For lyrics, click here.
I took classical guitar lessons while at the University of Leicester, and these lessons changed my whole approach to songwriting - and indeed influenced a lot of my compositions. Tears is a prime example of this. It was created using a standard tuning and the descending fifths at the end of the introduction take us into a Spanish style, with an almost flamenco style chord change of one semi-tone. I also remember being influenced by the chord structure of "Alone Again Or" on Love's "Forever Changes".
The bridge section was created by Blue Weaver on harpsichord and it takes us into a tune written by John Ford to which I wrote the lyrics. Pavan is in 3/4 and the classical influence is continued through the use of the Tierce de Picardie at the end of each section. This involves taking a tune in a minor key (as this is) and ending on a major chord - a common device in 16th century music.
The Pavan (which is a variant spelling of Pavane) is a Spanish dance which became a popular instrumental form in the 16th century - but the name derived from the paduana, which is a dance from Padua. It was usually in two sections, as here, and normally performed alongside another dance - hence Tears and Pavan. The Italian connection was maintained through the fact that I wrote the lyrics in Italy having travelled through a series of Swiss mountain passes. We descended through a pass to find ourselves overlooking a lake with the blue of the lake reflecting the clouds overhead. There was a bell tower near by - hence the carillon of bells, which inspired the whole feeling.
Much of the Spanish influence came from time spent at the London Apprentice in Old Isleworth with Tony Hooper, and where I learned to play a few flamenco licks on the guitar. The London Apprentice is featured on the back sleeve of Antiques and Curios.
For lyrics, click here.
This song started life as a poem written about Branscombe in Devon. I remember there was an old bakery that was still producing beautiful bread throughout the night, baked on wooden faggots, with old boys loading it up in the van for delivery to local villages in the morning. (It's now a tea room operated by the National Trust). Inevitably during the writing of the poem reality shifted sideways - Branscombe doesn't have grey stone walls, it has hedges - but the idea is to give expression to an overall feeling, not take a photograph. I remember also about this time our producer, Tony Visconti telling me that Marc Bolan was inventing new words in his songs, and during the writing of the poem I dreamed up "sparklebright" which fitted exactly.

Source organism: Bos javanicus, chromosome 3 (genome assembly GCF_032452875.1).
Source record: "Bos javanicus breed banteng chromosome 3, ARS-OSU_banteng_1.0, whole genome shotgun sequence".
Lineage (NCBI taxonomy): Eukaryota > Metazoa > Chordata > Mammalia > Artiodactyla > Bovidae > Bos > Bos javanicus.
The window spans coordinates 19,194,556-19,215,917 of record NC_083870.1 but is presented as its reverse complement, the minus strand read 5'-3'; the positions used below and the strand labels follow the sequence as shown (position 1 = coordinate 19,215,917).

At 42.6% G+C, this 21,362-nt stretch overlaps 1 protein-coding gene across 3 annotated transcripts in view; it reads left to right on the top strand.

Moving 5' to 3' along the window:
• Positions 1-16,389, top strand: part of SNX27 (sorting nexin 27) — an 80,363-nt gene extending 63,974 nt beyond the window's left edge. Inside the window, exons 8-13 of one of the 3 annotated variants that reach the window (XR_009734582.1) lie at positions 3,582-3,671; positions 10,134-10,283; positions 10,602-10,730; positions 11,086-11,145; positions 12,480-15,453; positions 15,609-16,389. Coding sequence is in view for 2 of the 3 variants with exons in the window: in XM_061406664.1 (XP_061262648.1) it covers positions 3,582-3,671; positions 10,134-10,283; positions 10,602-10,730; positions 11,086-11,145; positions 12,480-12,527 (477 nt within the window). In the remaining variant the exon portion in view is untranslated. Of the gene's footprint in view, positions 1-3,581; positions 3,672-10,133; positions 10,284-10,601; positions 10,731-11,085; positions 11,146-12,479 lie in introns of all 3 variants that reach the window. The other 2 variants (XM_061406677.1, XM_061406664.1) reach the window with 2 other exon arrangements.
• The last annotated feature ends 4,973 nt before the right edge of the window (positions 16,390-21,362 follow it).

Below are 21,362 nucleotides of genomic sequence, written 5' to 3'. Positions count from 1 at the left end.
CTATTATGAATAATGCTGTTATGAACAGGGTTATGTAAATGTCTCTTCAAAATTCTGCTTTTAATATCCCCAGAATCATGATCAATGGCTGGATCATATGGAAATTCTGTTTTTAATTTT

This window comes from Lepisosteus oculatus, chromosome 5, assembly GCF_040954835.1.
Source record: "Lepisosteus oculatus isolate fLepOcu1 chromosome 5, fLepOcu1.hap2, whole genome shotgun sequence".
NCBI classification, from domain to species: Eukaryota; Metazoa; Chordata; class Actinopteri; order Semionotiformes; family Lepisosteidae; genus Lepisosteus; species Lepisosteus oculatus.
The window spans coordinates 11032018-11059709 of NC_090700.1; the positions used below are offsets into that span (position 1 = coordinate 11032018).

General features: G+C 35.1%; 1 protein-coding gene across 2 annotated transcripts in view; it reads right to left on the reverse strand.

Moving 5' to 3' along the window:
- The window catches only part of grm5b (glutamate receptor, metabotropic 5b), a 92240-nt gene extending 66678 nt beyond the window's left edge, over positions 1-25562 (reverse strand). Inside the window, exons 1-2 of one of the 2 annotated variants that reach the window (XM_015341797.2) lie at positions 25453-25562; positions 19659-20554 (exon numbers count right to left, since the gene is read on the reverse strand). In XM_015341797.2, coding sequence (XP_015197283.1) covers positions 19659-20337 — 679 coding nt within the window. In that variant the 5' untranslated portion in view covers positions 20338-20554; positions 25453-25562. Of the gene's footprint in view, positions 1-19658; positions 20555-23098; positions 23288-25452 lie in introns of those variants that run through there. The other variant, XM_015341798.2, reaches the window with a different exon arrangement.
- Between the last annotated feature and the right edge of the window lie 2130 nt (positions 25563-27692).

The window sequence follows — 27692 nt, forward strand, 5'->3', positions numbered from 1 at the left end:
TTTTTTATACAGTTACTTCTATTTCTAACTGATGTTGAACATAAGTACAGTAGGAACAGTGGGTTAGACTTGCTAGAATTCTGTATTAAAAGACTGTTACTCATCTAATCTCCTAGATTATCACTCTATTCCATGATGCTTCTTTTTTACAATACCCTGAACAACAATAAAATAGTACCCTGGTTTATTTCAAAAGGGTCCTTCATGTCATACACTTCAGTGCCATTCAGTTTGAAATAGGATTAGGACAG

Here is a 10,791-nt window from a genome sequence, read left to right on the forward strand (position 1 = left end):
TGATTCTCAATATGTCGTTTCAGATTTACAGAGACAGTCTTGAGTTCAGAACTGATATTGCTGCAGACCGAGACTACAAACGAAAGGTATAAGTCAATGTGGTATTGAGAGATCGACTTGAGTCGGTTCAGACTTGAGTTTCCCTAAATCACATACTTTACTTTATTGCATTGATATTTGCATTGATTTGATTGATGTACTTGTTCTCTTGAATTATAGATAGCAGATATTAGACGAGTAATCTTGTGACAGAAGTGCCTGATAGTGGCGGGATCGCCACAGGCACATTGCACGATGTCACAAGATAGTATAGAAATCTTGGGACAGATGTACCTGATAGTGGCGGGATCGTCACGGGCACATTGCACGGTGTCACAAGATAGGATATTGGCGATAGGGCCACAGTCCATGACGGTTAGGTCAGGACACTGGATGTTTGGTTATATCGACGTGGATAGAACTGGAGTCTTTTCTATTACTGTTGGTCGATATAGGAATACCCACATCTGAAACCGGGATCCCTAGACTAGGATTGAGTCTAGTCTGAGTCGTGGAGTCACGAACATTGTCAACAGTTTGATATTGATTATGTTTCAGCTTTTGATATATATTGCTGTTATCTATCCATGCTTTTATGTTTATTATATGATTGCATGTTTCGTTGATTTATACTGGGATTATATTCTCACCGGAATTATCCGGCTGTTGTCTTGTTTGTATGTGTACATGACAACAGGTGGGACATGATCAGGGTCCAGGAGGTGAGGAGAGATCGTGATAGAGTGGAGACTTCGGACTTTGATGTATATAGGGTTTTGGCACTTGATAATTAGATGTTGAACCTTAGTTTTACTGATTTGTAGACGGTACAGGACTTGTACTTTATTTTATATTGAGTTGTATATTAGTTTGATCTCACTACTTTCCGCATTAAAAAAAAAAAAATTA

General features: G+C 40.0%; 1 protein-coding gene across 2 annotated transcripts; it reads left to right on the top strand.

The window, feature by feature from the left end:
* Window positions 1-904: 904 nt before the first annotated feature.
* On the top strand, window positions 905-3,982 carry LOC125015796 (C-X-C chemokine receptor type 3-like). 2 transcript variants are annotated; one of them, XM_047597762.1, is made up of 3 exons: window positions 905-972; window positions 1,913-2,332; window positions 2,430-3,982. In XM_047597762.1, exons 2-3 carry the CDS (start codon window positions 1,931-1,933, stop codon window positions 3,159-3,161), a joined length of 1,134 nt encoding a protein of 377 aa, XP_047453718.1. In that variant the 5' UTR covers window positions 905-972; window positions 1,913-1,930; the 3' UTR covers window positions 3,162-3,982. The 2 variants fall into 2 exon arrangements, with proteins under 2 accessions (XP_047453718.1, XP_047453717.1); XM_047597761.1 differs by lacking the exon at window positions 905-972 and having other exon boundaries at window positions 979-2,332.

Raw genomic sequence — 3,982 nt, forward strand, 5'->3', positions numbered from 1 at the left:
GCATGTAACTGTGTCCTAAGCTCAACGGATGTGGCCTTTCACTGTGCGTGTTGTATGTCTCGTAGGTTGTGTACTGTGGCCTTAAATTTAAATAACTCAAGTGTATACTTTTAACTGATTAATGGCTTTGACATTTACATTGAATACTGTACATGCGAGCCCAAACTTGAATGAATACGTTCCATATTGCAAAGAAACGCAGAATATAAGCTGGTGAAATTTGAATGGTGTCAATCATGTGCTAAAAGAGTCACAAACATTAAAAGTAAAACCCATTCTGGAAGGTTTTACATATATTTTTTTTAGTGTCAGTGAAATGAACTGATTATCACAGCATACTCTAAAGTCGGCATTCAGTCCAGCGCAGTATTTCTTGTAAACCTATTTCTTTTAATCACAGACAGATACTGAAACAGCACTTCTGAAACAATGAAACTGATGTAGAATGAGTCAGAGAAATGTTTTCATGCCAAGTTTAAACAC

Having written the poem I didn't immediately know what to do with it - it seemed too short to become a song, and I didn't have enough other poems to publish it as part of a collection. Eventually I wrote the melody, and extended the song by adding the faster instrumental section before the coda, which effectively makes the whole song flow towards the final pay-off lines.
The song was written on guitar in an open G tuning. This means that the acoustic guitar chords are effectively 7ths, 9ths and 13ths, which fall naturally in this tuning, but are not part of the normal chordal structure of rock music, or even folk. In addition to this the song is in 6/8, which is particularly unusual for rock, and gives the song its distinctive rhythmic feel at the start.
Against the open G tuned guitar there is the organ which starts by playing regular chords, and this is accentuated by the bass line, which makes the listener think in conventional folk-rock terms – except that the acoustic guitar can be heard playing the 13ths – which makes you conscious throughout that there is something different going on not only in the lyrics but also in the music. It may be a glimpse of heaven, but you know from the use of the instruments that something else is going to happen.
Then we get the contrast of the rippling keyboard effect around the melody - before the whole song changes. The rhythm moves from 6/8 to 4/4 for the instrumental, and the tempo picks up. In a sense it is the thunderstorm on a perfect day, but it serves also to lead into the coda, which from a poetic point of view brings the piece together and gives the final explanation of what has happened – why the glimpse was only a glimpse and couldn't be sustained. The poem records that the turmoil took place but gave no feel for it - this was left entirely to the 4/4 instrumental section. Had I tried to say more in the poem I would have said too much. As it is, by turning the poem into a song the emotions are accentuated.
We made the recording in George Martin's studios above Top Shop in Oxford Circus and worked hard to get the church choir effect. We used a huge empty studio - there really was nothing else in it apart from us - with just four voices recorded about 12 times on top of themselves to get that church like effect. On reflection if making the recording again I would not have mixed the drums down so much, but otherwise it still works for me.